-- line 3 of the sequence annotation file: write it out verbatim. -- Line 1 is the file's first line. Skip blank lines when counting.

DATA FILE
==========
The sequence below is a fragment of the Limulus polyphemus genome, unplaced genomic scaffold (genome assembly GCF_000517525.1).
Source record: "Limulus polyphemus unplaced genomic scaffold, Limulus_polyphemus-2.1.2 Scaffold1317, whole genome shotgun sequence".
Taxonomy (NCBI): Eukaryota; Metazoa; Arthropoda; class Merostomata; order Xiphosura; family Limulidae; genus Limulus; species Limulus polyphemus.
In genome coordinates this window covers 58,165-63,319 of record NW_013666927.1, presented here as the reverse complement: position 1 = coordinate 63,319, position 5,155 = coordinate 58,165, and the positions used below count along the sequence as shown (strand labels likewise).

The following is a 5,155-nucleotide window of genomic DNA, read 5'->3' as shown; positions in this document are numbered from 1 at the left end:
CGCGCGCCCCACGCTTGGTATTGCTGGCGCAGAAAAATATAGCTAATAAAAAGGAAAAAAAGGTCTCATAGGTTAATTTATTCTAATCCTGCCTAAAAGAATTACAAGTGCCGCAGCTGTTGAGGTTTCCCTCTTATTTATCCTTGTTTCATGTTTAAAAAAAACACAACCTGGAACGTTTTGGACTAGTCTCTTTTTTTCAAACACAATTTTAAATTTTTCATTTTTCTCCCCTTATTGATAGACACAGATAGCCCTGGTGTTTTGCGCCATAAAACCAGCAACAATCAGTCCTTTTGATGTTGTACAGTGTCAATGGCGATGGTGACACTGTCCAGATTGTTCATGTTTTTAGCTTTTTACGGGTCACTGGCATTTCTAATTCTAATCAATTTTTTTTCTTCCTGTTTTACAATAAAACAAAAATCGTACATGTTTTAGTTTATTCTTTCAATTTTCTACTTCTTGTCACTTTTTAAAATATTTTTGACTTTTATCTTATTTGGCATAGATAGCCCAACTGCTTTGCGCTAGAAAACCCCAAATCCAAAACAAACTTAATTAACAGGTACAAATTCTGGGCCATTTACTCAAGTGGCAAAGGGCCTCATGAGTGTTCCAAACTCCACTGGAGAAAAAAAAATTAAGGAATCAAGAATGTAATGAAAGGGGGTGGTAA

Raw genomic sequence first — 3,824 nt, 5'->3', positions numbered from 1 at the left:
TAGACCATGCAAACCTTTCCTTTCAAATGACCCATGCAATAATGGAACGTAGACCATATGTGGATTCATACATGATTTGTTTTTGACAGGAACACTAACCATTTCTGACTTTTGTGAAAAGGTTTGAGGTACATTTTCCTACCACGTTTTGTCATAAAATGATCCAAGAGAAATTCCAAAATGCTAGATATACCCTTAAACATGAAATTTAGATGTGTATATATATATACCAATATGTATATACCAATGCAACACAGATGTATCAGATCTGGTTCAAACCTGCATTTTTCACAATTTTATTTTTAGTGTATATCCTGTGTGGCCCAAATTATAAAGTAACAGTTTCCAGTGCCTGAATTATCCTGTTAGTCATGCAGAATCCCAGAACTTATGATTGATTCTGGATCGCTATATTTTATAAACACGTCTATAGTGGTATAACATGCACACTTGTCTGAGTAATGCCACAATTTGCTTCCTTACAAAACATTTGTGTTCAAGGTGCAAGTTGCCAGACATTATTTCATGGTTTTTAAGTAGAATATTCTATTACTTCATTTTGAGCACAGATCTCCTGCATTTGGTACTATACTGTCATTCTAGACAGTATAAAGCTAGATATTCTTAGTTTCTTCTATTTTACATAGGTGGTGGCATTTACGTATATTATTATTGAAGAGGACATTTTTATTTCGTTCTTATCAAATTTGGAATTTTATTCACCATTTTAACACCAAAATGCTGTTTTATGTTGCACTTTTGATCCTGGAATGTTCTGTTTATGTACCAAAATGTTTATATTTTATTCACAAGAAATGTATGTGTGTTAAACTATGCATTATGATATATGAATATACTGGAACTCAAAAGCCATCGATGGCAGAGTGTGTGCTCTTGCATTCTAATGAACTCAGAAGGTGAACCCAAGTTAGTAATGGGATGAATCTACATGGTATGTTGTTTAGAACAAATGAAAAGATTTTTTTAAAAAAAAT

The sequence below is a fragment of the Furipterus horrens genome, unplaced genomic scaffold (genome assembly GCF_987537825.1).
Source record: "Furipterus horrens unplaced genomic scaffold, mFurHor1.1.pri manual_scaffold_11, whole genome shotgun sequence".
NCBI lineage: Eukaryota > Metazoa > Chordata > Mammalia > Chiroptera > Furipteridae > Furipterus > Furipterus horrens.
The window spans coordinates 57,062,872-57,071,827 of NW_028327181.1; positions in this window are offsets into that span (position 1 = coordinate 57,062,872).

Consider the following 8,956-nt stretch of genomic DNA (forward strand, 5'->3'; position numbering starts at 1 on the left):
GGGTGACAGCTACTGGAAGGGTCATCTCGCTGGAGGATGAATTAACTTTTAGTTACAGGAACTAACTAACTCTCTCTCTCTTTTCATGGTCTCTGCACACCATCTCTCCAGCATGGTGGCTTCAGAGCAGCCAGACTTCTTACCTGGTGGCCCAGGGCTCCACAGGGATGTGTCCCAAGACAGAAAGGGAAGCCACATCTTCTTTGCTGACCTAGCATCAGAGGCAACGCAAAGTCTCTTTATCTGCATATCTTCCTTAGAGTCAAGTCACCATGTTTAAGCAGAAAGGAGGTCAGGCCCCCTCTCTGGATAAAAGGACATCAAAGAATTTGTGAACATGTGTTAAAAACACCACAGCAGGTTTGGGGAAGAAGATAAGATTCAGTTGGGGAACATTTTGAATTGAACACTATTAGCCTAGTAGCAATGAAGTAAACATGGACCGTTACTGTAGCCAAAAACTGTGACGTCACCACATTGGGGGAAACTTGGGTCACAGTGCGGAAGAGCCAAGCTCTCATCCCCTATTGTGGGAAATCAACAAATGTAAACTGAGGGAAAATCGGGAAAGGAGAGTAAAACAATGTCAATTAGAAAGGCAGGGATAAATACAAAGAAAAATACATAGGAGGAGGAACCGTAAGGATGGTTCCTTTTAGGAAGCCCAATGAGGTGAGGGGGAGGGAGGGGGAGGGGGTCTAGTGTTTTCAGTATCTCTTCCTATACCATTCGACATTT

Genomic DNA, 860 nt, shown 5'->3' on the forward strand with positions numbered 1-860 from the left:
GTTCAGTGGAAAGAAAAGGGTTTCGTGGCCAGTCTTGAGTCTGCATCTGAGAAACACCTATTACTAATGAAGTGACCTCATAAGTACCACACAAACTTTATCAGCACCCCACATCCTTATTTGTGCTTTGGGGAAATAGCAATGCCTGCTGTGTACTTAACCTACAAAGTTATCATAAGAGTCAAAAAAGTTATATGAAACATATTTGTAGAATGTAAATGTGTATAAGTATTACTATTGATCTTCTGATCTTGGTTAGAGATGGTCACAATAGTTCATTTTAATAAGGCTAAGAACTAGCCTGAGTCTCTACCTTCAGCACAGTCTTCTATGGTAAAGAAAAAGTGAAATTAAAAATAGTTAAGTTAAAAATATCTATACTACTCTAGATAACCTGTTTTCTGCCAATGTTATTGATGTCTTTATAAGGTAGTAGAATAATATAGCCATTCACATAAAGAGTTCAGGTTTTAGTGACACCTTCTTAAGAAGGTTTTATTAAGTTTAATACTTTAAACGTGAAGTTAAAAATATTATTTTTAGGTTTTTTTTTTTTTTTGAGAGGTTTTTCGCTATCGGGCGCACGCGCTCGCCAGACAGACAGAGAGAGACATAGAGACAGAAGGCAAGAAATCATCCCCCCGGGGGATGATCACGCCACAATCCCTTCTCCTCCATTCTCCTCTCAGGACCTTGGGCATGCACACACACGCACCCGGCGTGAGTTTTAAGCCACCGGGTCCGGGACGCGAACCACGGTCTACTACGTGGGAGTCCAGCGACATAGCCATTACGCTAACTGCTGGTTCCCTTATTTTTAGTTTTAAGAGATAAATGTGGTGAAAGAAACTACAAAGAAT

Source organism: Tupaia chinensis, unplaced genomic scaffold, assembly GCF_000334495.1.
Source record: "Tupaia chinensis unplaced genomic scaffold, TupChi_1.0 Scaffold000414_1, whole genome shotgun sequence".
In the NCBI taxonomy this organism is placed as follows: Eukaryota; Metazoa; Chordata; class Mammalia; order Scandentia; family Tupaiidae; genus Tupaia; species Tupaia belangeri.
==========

Taxonomy (NCBI): Eukaryota; Metazoa; Arthropoda; class Merostomata; order Xiphosura; family Limulidae; genus Limulus; species Limulus polyphemus.